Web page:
I still don't get what's wrong with Template:Sandbox. It should just work:
prompt # command
code
-- nl6720 (talk) 04:43, 18 September 2019 (UTC)
FWIW (and a bit of fun) I've fixed Template:Sandbox, although I'm not sure if we really need that level of automation ^^ I stick to my position above, is there a third (or more) opinion? -- Kynikos (talk) 15:48, 18 September 2019 (UTC)
I think you like the #800080 shade of purple, right? ;-) Lahwaacz (talk) 11:39, 21 September 2019 (UTC)
Yes, I do like that one :D but I think it would be too bright for this template. -- nl6720 (talk) 11:52, 21 September 2019 (UTC)

Suggest minor change to the umount step

Admittedly quite a minor point, but the last step before Chroot is "Check the resulting file in /mnt/etc/fstab afterwards, and edit it in case of errors.".

As such, assuming the user does this, it is quite likely that they will be in /mnt/etc right before they Chroot, and will be returned to that directory when they get down to "Exit the chroot environment by typing exit or pressing Ctrl+d.".

The next (optional) step is to run umount -R /mnt, which will will fail unless the user moves out of /mnt (because the mount is still in use).

This happened to me when I was following these instructions, and (even being reasonably familiar with Linux) it threw me for a couple of seconds.

As I say, it's quite a minor point but, just in the interests of being as user friendly as possible, perhaps a change..?

Suggest changing it to "Optionally change back to the root of the live system with "cd /", and then manually unmount all the partitions with umount -R /mnt: this allows noticing any "busy" partitions, and finding the cause with fuser.

—This unsigned comment is by Lewis2e (talk) 14:51, 2 October 2019 (UTC). Please sign your posts with ~~~~!

You don't need to cd to /mnt/etc/ just to be able to edit /mnt/etc/fstab. -- nl6720 (talk) 14:59, 2 October 2019 (UTC)
I didn't say that you did... but OK. I withdraw my comment. Lewis2e (talk) 17:32, 2 October 2019 (UTC)

Changes for the base package

Installations without base

The base group was replaced with the base package: [9] This change was reflected in Installation_guide#Install_the_base_packages with [10]

With [11], I removed the sentence "We only officially support installations that have the base package installed." because it opens a new rabbit-hole when something is "officially supported" in the installation guide, is not. With this sentence included, pretty much anything (including "installations" that are not, or only partially, followed from the Installation guide) may be supported merely from having the base package installed.

On the other hand, some notion that removing the base package results in an installation that is "not Arch" makes sense, but we should discuss on the best approach on doing this. -- Alad (talk) 10:22, 6 October 2019 (UTC)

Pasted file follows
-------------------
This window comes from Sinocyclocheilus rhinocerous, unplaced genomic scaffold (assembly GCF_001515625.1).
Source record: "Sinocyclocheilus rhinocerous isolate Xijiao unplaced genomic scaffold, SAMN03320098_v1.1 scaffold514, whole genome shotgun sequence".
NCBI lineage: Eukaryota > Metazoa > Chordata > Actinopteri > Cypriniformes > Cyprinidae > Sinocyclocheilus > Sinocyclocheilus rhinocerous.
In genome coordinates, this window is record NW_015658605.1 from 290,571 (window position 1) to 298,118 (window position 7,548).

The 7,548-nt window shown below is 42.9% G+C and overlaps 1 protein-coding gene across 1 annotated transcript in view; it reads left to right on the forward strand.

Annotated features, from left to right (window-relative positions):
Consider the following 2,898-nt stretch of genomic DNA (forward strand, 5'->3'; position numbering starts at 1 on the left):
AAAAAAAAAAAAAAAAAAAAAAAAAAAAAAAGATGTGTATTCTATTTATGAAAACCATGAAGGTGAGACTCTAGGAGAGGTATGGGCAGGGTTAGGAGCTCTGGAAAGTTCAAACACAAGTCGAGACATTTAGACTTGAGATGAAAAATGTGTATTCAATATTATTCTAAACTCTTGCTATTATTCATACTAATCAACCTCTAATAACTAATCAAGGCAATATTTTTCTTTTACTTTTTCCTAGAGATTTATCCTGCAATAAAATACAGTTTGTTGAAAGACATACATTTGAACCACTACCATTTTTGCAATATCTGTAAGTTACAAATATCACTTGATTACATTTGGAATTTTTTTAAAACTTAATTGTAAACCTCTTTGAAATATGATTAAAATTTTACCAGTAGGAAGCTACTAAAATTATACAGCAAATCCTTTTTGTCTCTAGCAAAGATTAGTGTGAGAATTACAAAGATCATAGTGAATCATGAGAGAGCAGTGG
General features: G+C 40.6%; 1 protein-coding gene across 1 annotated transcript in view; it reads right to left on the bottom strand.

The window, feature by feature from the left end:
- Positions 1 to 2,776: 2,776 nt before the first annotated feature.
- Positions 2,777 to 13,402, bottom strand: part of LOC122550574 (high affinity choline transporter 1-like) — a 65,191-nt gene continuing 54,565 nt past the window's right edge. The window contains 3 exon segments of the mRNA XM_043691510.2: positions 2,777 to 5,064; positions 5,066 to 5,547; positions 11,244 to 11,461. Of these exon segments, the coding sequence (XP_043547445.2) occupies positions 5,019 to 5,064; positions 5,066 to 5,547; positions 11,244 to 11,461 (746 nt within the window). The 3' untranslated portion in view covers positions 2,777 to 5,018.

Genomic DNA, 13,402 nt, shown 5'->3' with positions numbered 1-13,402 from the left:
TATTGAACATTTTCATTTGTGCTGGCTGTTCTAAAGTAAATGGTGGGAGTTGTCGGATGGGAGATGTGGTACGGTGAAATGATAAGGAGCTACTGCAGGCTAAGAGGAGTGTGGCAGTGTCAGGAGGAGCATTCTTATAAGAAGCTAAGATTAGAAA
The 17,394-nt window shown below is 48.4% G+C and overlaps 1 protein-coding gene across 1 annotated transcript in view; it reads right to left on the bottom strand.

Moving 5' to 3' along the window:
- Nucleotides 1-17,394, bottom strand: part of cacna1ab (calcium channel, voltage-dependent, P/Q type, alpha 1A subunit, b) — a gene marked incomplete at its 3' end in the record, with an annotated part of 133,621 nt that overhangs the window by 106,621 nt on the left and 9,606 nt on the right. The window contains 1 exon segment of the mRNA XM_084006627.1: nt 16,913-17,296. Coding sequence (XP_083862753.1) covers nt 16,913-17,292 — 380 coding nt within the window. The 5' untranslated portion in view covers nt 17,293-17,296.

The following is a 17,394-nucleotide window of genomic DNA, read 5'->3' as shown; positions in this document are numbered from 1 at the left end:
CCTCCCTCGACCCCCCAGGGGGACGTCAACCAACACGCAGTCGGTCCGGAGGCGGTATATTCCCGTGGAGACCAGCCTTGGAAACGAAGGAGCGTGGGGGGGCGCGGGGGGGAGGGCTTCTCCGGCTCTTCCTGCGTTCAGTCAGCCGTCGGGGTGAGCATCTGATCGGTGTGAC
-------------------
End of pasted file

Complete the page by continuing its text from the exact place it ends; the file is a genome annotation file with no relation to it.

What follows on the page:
pacstrap suggested packages

linux-firmware has been made optional earlier this week in the linux kernel, this together with the base package changes means that linux-firmware is not installed with the currently recommended pacstrap command. I would argue that most people expect linux-firmware (or need it, even).

I propose adding linux-firmware to the pacstrap command, with a note that this is only required on baremetal systems (i think?) -- Coderobe (talk) 10:46, 6 October 2019 (UTC)

Adding linux-firmware to the pacstrap command would mark it as explicitly installed, while it is just an optional dependency of the kernel packages. -- nl6720 (talk) 13:17, 6 October 2019 (UTC)
If the purpose of installing linux-firmware is clearly explained in the guide, what's the issue in having it explicitly installed? As I see it, if it's a bare metal installation, then it is something that should be considered as explicitly installed. -- CodingKoopa (talk) 16:15, 6 October 2019 (UTC)
Previously, all packages from the base group were explicitly installed... -- Lahwaacz (talk) 17:43, 6 October 2019 (UTC)
Yes that's true, but the base and linux changes now allow for proper dependency tracking, unfortunately there's no way to tell pacstrap that a package should be installed as a dependency. Anyway, forget about this complaint of mine, there are more pressing issues. -- nl6720 (talk) 05:36, 7 October 2019 (UTC)
New Arch user here. I don't really know what a "baremetal system" is (1), but after rebooting, I ended with a system that seemed to be "frozen" in the middle of the boot process. Actually it was not, just without working graphical drivers. I've got some experience in Linux and, after checking journald logs from within a chroot and remembering I watched a similar problem in a Debian Testing installation some months ago, I knew it was due to missing linux-firmware. So, I guess this is an issue another users are going to suffer and probably the less experienced won't be able to solve it.
(1) This is an old but reliable machine that I want to use as a backup system: a Core2 Duo with an AMD Caicos as graphics card.
—This unsigned comment is by Angrytomato (talk) 2019-10-09. Please sign your posts with ~~~~!
Thanks for the feedback, I think we need to include linux-firmware next to the kernel package. I've made a quick draft which also more clearly lists other packages that may be necessary. -- Lahwaacz (talk) 21:33, 9 October 2019 (UTC)
linux-firmware can also useful in virtual machines when passing through a piece of hardware that requires it (GPUs being the most common case). -- nl6720 (talk) 04:20, 10 October 2019 (UTC)

Oh, addendum: base does *not* contain a text editor. This should probably be made clear in a similar manner as linux-firmware. New users will find themselves without a regular text editor when booting into the installed system otherwise. -- Coderobe (talk) 11:54, 6 October 2019 (UTC)

The base package also doesn't depend on any file system userspace utilities. The installed system would need them for fsck. -- nl6720 (talk) 13:15, 6 October 2019 (UTC)